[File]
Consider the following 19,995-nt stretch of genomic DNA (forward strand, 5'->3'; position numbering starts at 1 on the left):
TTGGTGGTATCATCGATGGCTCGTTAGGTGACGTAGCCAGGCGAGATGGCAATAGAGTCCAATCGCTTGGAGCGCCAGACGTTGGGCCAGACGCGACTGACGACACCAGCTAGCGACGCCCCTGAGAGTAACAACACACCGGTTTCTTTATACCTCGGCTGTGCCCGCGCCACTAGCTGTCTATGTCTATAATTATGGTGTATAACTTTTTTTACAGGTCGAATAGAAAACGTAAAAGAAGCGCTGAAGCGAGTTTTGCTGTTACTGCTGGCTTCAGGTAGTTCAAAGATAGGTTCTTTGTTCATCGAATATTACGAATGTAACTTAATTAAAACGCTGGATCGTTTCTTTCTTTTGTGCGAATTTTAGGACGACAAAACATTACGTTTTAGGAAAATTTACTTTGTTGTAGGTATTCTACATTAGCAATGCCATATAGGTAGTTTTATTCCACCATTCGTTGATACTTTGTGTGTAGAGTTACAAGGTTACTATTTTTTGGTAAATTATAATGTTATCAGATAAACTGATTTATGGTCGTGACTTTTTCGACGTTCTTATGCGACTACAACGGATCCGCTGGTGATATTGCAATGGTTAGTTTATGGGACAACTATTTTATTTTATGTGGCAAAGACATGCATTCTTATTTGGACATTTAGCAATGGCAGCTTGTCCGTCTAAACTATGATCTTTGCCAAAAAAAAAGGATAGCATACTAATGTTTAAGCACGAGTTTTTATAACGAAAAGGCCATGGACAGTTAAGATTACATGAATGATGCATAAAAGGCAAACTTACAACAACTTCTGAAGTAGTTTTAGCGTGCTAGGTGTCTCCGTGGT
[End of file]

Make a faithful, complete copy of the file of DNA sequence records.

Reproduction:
Consider the following 19,995-nt stretch of genomic DNA (forward strand, 5'->3'; position numbering starts at 1 on the left):
TTGGTGGTATCATCGATGGCTCGTTAGGTGACGTAGCCAGGCGAGATGGCAATAGAGTCCAATCGCTTGGAGCGCCAGACGTTGGGCCAGACGCGACTGACGACACCAGCTAGCGACGCCCCTGAGAGTAACAACACACCGGTTTCTTTATACCTCGGCTGTGCCCGCGCCACTAGCTGTCTATGTCTATAATTATGGTGTATAACTTTTTTTACAGGTCGAATAGAAAACGTAAAAGAAGCGCTGAAGCGAGTTTTGCTGTTACTGCTGGCTTCAGGTAGTTCAAAGATAGGTTCTTTGTTCATCGAATATTACGAATGTAACTTAATTAAAACGCTGGATCGTTTCTTTCTTTTGTGCGAATTTTAGGACGACAAAACATTACGTTTTAGGAAAATTTACTTTGTTGTAGGTATTCTACATTAGCAATGCCATATAGGTAGTTTTATTCCACCATTCGTTGATACTTTGTGTGTAGAGTTACAAGGTTACTATTTTTTGGTAAATTATAATGTTATCAGATAAACTGATTTATGGTCGTGACTTTTTCGACGTTCTTATGCGACTACAACGGATCCGCTGGTGATATTGCAATGGTTAGTTTATGGGACAACTATTTTATTTTATGTGGCAAAGACATGCATTCTTATTTGGACATTTAGCAATGGCAGCTTGTCCGTCTAAACTATGATCTTTGCCAAAAAAAAAGGATAGCATACTAATGTTTAAGCACGAGTTTTTATAACGAAAAGGCCATGGACAGTTAAGATTACATGAATGATGCATAAAAGGCAAACTTACAACAACTTCTGAAGTAGTTTTAGCGTGCTAGGTGTCTCCGTGGT